scorecardresearch Skip to main content

NBA to Mexico City? When expansion comes, Adam Silver wants to think globally.

The NBA has played regular-season games in Mexico City every season since 2014 (except 2020 and 2021 because of the pandemic).Jeff Chiu/Associated Press

This story originally appeared in the Sunday Basketball Notes. Read the rest here.

Every time the NBA plays games outside the United States or Canada, especially in Mexico City, the topic of expansion arises. The NBA is expected to expand to 32 teams in the coming years, with Seattle and Las Vegas at the top of the list.

While there are other interested cities such as Kansas City and Louisville, the league may consider Mexico City, where the NBA has played regular-season games every season since 2014 (except 2020 and 2021 because of the pandemic). The G League even has a team in Mexico City and the NBA is intrigued by the possibility of another international team.


“It goes back actually many years when I was working for David Stern even before I was the deputy commissioner, that he talked about the opportunity potentially here in Mexico City,” Adam Silver said earlier this month. “Of course, it’s the largest city in North America, a vibrant and growing economy, a destination increasingly for people from the United States to come for the culture, the museums, the fine food, beautiful hotels.

“There are issues we’d need to work through, of course, and we’re not in expansion mode at the moment, but over time organizations grow, and I think the opportunity to extend our footprint not just into Mexico City and all the positive attributes I said, but also again just as a gateway into all of Central and Latin America is a huge opportunity with a growing game. It’s something we’ll continue to focus on.”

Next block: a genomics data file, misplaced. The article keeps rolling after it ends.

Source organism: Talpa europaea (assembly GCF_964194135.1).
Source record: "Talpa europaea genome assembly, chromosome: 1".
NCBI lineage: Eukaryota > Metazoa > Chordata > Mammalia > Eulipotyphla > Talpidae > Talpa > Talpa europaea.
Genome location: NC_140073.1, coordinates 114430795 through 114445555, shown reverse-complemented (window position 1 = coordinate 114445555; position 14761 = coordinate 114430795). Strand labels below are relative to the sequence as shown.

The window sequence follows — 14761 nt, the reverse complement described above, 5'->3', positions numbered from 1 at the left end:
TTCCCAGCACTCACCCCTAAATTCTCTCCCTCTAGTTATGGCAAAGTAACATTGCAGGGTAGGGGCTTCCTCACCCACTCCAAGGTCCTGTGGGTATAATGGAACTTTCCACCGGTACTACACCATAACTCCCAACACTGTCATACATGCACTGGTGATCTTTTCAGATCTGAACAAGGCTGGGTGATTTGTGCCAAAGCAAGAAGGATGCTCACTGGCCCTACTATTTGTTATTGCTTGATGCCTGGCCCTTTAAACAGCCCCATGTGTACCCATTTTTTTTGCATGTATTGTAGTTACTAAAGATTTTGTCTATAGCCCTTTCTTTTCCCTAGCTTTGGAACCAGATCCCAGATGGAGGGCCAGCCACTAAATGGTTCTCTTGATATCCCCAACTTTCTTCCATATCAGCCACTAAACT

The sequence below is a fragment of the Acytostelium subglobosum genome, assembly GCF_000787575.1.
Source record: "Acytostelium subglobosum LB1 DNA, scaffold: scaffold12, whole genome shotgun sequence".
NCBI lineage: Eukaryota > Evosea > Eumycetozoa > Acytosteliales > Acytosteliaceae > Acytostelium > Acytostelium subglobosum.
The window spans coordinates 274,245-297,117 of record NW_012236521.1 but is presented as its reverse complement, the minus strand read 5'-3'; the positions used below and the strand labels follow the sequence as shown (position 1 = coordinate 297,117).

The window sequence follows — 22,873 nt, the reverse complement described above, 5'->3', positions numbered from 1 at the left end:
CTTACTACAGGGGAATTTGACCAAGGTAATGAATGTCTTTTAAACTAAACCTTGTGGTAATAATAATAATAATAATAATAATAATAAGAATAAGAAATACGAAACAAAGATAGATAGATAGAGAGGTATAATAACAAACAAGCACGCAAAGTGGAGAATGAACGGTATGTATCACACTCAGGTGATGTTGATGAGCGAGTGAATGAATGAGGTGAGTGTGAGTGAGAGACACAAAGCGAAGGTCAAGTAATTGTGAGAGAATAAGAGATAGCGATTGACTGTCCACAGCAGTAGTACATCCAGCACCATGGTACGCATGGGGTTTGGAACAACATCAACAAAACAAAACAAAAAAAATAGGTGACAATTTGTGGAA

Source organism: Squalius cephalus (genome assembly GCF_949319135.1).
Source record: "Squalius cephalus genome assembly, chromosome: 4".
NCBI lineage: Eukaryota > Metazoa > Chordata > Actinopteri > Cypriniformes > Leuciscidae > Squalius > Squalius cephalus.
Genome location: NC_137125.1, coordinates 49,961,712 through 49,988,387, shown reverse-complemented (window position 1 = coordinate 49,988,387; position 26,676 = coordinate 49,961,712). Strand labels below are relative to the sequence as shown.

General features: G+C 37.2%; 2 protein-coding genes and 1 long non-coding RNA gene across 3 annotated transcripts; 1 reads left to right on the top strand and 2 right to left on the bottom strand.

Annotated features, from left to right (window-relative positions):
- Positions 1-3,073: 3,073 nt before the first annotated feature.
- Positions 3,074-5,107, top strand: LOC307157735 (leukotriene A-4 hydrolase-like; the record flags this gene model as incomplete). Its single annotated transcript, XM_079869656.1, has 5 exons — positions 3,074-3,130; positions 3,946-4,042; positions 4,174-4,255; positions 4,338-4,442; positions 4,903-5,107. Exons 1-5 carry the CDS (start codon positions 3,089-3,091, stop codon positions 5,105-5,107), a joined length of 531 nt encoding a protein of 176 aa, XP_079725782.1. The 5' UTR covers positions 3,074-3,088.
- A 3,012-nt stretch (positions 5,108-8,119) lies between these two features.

The Celtics played in Mexico City in 2015, and Silver said the idea of NBA teams playing more regular-season games outside the US or Canada has been an easier sell.

“The goal is for all teams to sort of share in the experience of traveling, and it’s very different than I would say the old days where it took some arm twisting,” he said. “Today with the league with close to a third of our players born outside of the United States, the teams welcome the international travel. It’s a bonding experience for them. Our players very much love [Mexico City], too, and the experience they have.”


Silver has reiterated that expansion will move to the forefront when the league negotiates a new television deal. Entities such as Amazon, NBC, CBS, and Apple are expected to bid for NBA games.

The league’s agenda right now is selling the in-season tournament and boosting interest in the All-Star Game.

“I don’t want to put a specific timeline on it. I’ll only say that putting aside Mexico City, we don’t expand all that often,” Silver said. “It’s been many years since our last expansion. I’d say we’ve been fairly conservative in how we grow the league.

“We largely distribute our games through media, and for even most Americans, 90-plus percent of our fans will never step foot in an arena, they’ll only watch the game through some form of media, whether more traditionally through a television or increasingly on a mobile device.

“I think having said all that, it still is important to plant a flag in every market we can. We initially do it by playing preseason games, then we do it with regular-season games.”


The NBA hasn’t added a team since the Charlotte Bobcats in 2004. Mexico City is in the league’s plans, but it could be several years before it’s a serious consideration.

“There’s no market we’ve been to more than Mexico City with the exception of course Canada outside the United States. So, we really believe in this market,” Silver said. “Conditions change all the time, and it’s something — one of the reasons it’s helpful for me and deputy commissioner Mark Tatum to be here in person is to have meetings, to see with our own eyes the passion, to meet here with the media and get a sense of that, and then we go back and talk to our colleagues, we talk to the team owners about the prospects of doing it, of continuing to expand because of course you need the players to want to be our partners here in relocating to Mexico City.

“I can’t set a specific timeline on it, but a main part of my job, if not the most important part of my job, is to grow this league, so it’s something I think about a lot.”

This story originally appeared in the Sunday Basketball Notes. Read the rest here.

Gary Washburn is a Globe columnist. He can be reached at Follow him @GwashburnGlobe.